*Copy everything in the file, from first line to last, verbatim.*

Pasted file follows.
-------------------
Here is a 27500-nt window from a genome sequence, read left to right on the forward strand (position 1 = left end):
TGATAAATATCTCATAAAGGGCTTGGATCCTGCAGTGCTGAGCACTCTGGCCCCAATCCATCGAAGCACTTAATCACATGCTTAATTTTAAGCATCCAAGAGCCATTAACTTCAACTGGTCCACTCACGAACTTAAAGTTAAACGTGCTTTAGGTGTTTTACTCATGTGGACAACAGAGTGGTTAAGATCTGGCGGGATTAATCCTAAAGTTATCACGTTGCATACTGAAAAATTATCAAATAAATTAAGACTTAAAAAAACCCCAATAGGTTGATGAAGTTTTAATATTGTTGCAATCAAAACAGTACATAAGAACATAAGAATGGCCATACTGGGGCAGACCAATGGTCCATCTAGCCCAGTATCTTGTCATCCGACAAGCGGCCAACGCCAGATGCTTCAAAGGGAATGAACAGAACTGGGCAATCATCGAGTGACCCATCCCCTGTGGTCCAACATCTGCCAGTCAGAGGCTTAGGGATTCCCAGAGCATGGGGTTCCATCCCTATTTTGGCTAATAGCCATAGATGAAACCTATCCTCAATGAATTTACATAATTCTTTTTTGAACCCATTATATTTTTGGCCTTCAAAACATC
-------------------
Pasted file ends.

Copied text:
Here is a 27500-nt window from a genome sequence, read left to right on the forward strand (position 1 = left end):
TGATAAATATCTCATAAAGGGCTTGGATCCTGCAGTGCTGAGCACTCTGGCCCCAATCCATCGAAGCACTTAATCACATGCTTAATTTTAAGCATCCAAGAGCCATTAACTTCAACTGGTCCACTCACGAACTTAAAGTTAAACGTGCTTTAGGTGTTTTACTCATGTGGACAACAGAGTGGTTAAGATCTGGCGGGATTAATCCTAAAGTTATCACGTTGCATACTGAAAAATTATCAAATAAATTAAGACTTAAAAAAACCCCAATAGGTTGATGAAGTTTTAATATTGTTGCAATCAAAACAGTACATAAGAACATAAGAATGGCCATACTGGGGCAGACCAATGGTCCATCTAGCCCAGTATCTTGTCATCCGACAAGCGGCCAACGCCAGATGCTTCAAAGGGAATGAACAGAACTGGGCAATCATCGAGTGACCCATCCCCTGTGGTCCAACATCTGCCAGTCAGAGGCTTAGGGATTCCCAGAGCATGGGGTTCCATCCCTATTTTGGCTAATAGCCATAGATGAAACCTATCCTCAATGAATTTACATAATTCTTTTTTGAACCCATTATATTTTTGGCCTTCAAAACATC